In Promontory Utah, there were two gold, and two silver spikes. The main spike had been forged at a cost of $400. Attached to the spikes were telegraph wires, so the whole country could hear it driven home. The Governor of California was on hand for the occasion and he had a specially designed silver maul, silver hammer with which to drive the stake.
When everyone was in position and the cameras were ready, he raised that hammer and he brought it down…and he missed. He missed the last spike. That’s okay because the telegraph operator sent the word “done” and simultaneous celebrations broke out from New York to San Francisco. They even rang the long silent liberty bell.
When Van Horne was asked about what kind of ceremony he would like, he declared that
‘“…the only ceremony I fancy may occur will be the damning of the foreman for not driving it sooner…”
He also declared that there would be no golden spike, that the last spike would be a plain iron spike, as good as all the rest.
There were no heads of state or government at the hammering of our last spike, just some of the financiers and surveyors who would not have missed this moment, along with the workers that just happened to be there at the time.
In the photograph, hammering the spike is Donald Smith, one of the main financiers. Behind him, with a stove pipe hat and patriarchal style beard is Sandford Fleming. To Fleming’s right, with his hands in his pockets, is William Cornelius Van Horne. Out of sight is Major A.B. Rogers, and way in the back, with a Stetson hat, peaking over the crowd, is a young Tom Wilson who would not have missed this day for the world.
Now Donald Smith had heard the story of the Governor of California missing the spike, and we would have no such shenanigans here. And so when everything was ready, and the cameras were in position, he raised his hammer, took careful aim, and he brought it down…and he didn’t miss!…
…he bent it. He bent the last spike! It obviously had to be taken out, so we actually had two last spikes in Canada. It was later cut up into pieces to make souvenir pins for the many dignitaries that were not present. A new spike was put into place, and this time Smith drove the spike home. It was also immediately pulled out. The last thing we wanted was souvenir hunters tearing up the track as soon as we got it built.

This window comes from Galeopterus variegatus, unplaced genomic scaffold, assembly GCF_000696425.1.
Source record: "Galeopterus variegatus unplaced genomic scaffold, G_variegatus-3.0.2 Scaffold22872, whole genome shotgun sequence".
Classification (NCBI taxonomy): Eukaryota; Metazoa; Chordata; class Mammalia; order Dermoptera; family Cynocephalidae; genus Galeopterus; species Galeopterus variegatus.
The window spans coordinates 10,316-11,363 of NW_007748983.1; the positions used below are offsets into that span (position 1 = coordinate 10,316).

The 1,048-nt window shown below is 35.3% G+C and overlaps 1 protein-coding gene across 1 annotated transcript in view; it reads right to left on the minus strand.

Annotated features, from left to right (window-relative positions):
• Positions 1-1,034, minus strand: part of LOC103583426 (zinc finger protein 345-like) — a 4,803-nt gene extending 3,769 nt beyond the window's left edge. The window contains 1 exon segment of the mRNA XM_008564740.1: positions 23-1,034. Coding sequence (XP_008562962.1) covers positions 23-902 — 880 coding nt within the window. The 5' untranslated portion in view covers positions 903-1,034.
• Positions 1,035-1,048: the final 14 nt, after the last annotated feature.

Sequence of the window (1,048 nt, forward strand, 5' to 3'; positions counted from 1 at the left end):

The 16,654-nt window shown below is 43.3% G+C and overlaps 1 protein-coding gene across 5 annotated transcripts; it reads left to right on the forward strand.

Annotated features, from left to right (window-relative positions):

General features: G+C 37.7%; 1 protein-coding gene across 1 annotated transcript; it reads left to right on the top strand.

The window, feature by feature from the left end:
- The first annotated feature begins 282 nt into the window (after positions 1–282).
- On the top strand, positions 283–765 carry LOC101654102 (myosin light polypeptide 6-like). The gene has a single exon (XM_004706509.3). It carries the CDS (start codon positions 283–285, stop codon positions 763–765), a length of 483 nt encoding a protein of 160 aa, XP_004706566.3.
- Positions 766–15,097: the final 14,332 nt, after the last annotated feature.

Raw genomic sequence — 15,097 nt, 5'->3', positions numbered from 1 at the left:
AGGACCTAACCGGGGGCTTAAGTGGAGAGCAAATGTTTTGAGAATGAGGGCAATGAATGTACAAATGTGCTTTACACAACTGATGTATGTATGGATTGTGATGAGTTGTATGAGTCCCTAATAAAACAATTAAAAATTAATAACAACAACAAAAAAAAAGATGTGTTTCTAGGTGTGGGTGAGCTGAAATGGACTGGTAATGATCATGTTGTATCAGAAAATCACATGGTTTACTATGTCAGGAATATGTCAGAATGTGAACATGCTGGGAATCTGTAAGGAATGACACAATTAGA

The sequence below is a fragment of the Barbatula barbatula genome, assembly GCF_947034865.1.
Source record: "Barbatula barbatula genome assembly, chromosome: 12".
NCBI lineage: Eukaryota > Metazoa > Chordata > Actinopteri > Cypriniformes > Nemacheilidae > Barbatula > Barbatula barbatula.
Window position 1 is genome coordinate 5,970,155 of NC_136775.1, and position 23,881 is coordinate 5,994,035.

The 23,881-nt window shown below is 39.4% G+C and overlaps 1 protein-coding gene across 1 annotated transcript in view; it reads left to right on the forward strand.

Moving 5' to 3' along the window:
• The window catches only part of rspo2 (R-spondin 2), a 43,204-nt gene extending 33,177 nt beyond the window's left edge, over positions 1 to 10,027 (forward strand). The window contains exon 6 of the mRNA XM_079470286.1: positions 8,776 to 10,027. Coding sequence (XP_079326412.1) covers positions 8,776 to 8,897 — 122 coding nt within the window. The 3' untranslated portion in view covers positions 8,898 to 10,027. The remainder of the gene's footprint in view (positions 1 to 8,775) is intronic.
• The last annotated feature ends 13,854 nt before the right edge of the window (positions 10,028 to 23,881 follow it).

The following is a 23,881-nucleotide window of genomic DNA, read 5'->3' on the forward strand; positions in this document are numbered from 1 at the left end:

After the spike, there was silence, as the men pondered the friends they had made, the friends they had lost, and in more cases than not, just what the heck they were going to do next because with that simple act they were now unemployed.
The silence was followed by a cheer and cries for a speech. We needed some words by which to mark the occasion…after all, what would the historians say? Finally Van Horne reluctantly agreed. He climbed on the platform, cleared his throat and stated:
“All I can say is that the work has been done well in every way!”
That was it. That was the entire text of the speech at our last spike ceremony. After that, Major A.B. Rogers, so taken by the moment, forgot about hiding his emotions, grabbed a piece of railroad tie and tried to thrust it into the ground to mark the spot.
After a few minutes of private celebration, the sound of a train whistle and a call of “all aboard for the pacific” broke the silence. And for the first time, the train was able to continue over what had once been a gap in the tracks, and that little train chugged its way into history.
The last spike had been removed shortly after the dignitaries left by Frank Brothers. In the famous photograph of the event, he’s the bearded man on the left of the image looking directly at the camera.
He later presented it to Edward Beatty who became the first Canadian born president of the CPR. It was reportedly stolen from his desk and at that point it was largely lost in history.
In 2012, the mystery of the missing spike may have finally been solved. Rumour has it that the spike somehow made its way to railroad surveyor Henry Cambie, who in turn gave it to the chief of the patent office in Ottawa, W.J. Lynch. It was to be a gift for his son, Arthur who was a railroad buff. From Arthur it made its way to his daughter, Margo Remnant.
The spike was silver plated and fashioned into the handle of a knife blade. Metallurgical studies showed it was consistent with the metal used in spikes at the time.
In 2012, Remnant’s widow presented it to the Museum of Civilization where hopefully it will find a permanent home.
And with that, it’s time to wrap this episode up. I want to thank you for sharing your time with me and I appreciate you hitting the subscribe button so that you don’t miss any future episodes.
Ward Cameron Enterprises is your specialist on guided hikes, tours and photography outings across the mountain west. If you’d like to make the most of your mountain experience drop us a line using the contact form on this site or hit me up on Twitter @wardcameron.